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This Stops Today: NYC Policing Reforms One Year After Eric Garner
This weekend marked the 49th Anniversary of “Bloody Sunday,” the Selma to Montgomery, Alabama march that grew out of voter registration movements spearheaded by SNCC, the Student Nonviolent Coordinating Committee.
Lawyers from the NAACP Legal Defense Fund, including President & Director-Counsel Sherrilyn Ifill; Director of the Washington D.C. office Leslie Proll; and the Political Participation Group (Ryan P. Haygood, Natasha Korgaonkar, Leah Aden, and Deuel Ross) traveled to Selma, Alabama to pay homage to those who marched and fought for the right to vote and to discuss the future of America’s important voting protections.
"We continue to urge the Senate to strengthen and ultimately pass the proposed Voting Rights Amendment Act, a bipartisan piece of legislation that was introduced in response to the Supreme Court’s devastating decision last June in Shelby County, Alabama v. Holder. At this very moment, millions of voters of color are even more vulnerable to voting discrimination in the wake of that decision. This bill, though not perfect, is measured, flexible and forward-looking, and will provide us with some of the protections we lost last year," said Ryan P. Haygood, Director of the NAACP Legal Defense Fund's Political Participation Group.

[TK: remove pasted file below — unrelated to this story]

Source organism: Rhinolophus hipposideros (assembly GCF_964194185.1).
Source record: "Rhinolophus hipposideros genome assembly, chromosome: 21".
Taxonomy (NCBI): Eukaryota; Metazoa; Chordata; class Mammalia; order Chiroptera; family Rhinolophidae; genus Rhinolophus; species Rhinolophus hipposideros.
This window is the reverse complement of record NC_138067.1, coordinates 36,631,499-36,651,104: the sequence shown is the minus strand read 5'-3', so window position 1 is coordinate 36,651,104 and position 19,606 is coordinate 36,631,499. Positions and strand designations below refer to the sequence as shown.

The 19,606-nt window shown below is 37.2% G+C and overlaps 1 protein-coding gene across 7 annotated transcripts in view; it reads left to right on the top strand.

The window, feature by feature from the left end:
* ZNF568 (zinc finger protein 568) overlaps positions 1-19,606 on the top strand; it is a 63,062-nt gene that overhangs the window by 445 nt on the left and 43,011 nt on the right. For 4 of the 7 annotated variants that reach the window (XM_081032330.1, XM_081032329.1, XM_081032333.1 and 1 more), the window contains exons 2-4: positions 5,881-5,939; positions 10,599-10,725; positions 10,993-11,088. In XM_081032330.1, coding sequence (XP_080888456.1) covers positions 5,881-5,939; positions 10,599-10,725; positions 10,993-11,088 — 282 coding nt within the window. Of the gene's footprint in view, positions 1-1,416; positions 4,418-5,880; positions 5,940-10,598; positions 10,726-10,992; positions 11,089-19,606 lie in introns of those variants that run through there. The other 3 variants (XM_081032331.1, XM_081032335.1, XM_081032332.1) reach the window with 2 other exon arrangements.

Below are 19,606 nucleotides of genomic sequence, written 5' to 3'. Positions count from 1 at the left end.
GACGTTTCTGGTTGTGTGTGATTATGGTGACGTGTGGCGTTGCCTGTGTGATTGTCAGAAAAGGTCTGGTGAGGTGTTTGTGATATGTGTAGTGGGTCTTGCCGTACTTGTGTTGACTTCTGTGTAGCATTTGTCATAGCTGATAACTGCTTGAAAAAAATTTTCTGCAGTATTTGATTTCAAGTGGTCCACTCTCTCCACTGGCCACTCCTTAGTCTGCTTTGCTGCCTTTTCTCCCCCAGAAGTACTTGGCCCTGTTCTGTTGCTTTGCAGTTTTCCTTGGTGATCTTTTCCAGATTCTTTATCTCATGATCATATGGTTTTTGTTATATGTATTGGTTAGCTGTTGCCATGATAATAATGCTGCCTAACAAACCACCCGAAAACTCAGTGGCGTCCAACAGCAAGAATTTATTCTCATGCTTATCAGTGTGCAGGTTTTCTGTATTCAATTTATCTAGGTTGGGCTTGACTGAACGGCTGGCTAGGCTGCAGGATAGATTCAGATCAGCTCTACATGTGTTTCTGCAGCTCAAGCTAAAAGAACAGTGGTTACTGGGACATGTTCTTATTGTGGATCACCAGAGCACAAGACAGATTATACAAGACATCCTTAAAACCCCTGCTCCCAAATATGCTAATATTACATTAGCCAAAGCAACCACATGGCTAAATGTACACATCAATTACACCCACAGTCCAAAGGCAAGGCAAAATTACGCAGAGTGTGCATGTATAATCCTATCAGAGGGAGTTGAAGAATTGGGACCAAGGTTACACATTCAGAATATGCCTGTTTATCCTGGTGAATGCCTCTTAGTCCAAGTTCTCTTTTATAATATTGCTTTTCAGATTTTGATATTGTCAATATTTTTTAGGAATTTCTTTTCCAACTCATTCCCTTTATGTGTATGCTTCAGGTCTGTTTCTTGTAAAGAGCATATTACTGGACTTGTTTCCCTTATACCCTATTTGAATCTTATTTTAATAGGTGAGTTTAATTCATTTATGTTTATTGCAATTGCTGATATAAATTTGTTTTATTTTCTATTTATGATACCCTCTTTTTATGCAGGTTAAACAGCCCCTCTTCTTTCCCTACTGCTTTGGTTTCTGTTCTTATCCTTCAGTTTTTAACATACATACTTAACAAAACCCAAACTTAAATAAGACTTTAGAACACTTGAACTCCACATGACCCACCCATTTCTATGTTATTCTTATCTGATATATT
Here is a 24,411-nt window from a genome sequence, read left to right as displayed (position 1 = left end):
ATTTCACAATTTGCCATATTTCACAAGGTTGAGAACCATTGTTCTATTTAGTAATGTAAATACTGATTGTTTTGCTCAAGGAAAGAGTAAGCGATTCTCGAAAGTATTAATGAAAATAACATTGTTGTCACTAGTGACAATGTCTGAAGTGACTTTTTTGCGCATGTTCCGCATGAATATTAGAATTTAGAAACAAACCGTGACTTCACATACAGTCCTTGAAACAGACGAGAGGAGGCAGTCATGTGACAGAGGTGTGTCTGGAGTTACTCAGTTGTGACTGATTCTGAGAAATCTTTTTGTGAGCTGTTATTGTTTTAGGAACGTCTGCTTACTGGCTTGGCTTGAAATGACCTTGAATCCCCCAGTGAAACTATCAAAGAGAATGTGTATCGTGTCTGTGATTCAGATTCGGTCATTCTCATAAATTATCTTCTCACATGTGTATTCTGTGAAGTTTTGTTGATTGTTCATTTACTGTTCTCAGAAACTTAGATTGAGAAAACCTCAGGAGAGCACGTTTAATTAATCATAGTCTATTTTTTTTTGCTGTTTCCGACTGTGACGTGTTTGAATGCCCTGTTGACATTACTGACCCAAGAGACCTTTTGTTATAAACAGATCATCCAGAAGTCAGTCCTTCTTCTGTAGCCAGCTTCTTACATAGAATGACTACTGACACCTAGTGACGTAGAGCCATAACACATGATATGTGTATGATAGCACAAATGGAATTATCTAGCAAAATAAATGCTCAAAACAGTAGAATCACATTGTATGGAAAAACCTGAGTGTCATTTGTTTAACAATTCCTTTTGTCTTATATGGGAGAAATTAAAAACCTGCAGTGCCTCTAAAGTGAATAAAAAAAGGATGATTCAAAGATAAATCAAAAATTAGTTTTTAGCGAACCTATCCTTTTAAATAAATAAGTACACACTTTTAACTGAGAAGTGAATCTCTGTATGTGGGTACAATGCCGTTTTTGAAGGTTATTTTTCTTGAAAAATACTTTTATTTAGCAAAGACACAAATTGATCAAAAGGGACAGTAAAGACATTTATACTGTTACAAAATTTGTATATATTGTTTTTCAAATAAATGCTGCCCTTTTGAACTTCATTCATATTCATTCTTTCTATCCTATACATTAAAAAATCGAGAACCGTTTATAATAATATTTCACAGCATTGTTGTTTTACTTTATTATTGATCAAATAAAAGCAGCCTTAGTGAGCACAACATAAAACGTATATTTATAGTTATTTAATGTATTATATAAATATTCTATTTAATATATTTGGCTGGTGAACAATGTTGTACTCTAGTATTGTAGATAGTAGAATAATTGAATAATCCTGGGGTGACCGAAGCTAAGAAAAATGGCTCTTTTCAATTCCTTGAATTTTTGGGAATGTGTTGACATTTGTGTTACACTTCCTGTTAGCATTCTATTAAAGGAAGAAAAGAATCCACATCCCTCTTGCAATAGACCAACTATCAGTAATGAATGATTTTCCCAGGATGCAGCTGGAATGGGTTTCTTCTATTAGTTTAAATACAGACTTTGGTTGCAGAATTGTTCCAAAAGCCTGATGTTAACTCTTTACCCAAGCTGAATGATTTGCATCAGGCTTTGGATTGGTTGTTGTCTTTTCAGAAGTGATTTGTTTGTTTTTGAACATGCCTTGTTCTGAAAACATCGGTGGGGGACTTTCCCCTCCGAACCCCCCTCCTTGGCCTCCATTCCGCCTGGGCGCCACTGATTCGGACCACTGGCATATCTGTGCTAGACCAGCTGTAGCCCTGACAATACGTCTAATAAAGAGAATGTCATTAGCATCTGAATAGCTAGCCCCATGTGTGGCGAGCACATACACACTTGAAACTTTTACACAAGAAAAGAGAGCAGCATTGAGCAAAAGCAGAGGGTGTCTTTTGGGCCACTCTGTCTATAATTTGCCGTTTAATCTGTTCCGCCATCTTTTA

"As we commemorate the historic day, we are also mindful of a tremendous setback we suffered in the Senate this week. The United States Senate failed to confirm Debo Adegbile, the former Acting Director-Counsel and President of the NAACP Legal Defense Fund, for the position of Assistant Attorney General for Civil Rights at the Department of Justice. Although he is the preeminent civil rights lawyer of his generation, he was subjected to an unfair smear campaign based on a capital case the NAACP Legal Defense Fund took on during Mr. Adegbile’s tenure here. As one of the nation's leading civil rights lawyers, Mr. Adegbile was superbly qualified to enforce the nation's civil rights laws. With his depth and breadth of experience, there was simply no candidate more qualified for the position," said Sherrilyn Ifill, President and Director-Counsel of the NAACP Legal Defense Fund.